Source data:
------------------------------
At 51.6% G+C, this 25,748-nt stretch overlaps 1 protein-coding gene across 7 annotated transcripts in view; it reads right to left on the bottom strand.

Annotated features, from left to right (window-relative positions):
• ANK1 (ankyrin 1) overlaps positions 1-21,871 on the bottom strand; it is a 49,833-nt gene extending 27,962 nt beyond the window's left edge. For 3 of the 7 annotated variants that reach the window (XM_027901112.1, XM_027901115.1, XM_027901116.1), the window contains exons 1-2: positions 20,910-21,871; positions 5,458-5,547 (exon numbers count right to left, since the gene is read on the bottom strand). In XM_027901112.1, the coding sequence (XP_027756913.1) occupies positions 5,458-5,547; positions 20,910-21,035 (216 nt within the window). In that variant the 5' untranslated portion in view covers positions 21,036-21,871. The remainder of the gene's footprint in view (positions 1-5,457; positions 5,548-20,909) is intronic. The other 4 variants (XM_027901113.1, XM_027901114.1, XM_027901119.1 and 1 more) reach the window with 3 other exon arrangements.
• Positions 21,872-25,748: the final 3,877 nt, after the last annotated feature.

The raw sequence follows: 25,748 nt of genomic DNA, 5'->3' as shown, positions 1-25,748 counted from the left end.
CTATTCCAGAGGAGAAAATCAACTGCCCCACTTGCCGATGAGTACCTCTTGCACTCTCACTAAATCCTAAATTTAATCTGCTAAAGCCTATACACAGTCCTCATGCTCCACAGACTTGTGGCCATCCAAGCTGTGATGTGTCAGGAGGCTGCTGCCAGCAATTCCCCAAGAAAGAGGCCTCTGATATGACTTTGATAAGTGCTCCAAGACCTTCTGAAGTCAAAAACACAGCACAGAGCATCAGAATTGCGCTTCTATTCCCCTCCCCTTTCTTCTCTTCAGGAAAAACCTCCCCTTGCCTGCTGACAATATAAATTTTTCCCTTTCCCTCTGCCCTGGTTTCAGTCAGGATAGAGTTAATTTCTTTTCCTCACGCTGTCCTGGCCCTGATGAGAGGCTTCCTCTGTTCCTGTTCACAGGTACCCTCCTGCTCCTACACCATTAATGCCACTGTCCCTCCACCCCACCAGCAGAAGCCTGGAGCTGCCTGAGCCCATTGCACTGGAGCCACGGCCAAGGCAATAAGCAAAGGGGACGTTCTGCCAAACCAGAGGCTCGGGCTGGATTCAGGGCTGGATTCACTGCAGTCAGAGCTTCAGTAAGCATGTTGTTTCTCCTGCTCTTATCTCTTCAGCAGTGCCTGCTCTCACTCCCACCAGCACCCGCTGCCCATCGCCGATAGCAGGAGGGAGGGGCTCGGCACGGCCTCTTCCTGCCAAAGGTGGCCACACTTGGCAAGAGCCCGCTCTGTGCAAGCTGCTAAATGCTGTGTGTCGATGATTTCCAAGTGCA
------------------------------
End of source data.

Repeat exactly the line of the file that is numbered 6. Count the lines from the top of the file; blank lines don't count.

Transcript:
CTATTCCAGAGGAGAAAATCAACTGCCCCACTTGCCGATGAGTACCTCTTGCACTCTCACTAAATCCTAAATTTAATCTGCTAAAGCCTATACACAGTCCTCATGCTCCACAGACTTGTGGCCATCCAAGCTGTGATGTGTCAGGAGGCTGCTGCCAGCAATTCCCCAAGAAAGAGGCCTCTGATATGACTTTGATAAGTGCTCCAAGACCTTCTGAAGTCAAAAACACAGCACAGAGCATCAGAATTGCGCTTCTATTCCCCTCCCCTTTCTTCTCTTCAGGAAAAACCTCCCCTTGCCTGCTGACAATATAAATTTTTCCCTTTCCCTCTGCCCTGGTTTCAGTCAGGATAGAGTTAATTTCTTTTCCTCACGCTGTCCTGGCCCTGATGAGAGGCTTCCTCTGTTCCTGTTCACAGGTACCCTCCTGCTCCTACACCATTAATGCCACTGTCCCTCCACCCCACCAGCAGAAGCCTGGAGCTGCCTGAGCCCATTGCACTGGAGCCACGGCCAAGGCAATAAGCAAAGGGGACGTTCTGCCAAACCAGAGGCTCGGGCTGGATTCAGGGCTGGATTCACTGCAGTCAGAGCTTCAGTAAGCATGTTGTTTCTCCTGCTCTTATCTCTTCAGCAGTGCCTGCTCTCACTCCCACCAGCACCCGCTGCCCATCGCCGATAGCAGGAGGGAGGGGCTCGGCACGGCCTCTTCCTGCCAAAGGTGGCCACACTTGGCAAGAGCCCGCTCTGTGCAAGCTGCTAAATGCTGTGTGTCGATGATTTCCAAGTGCA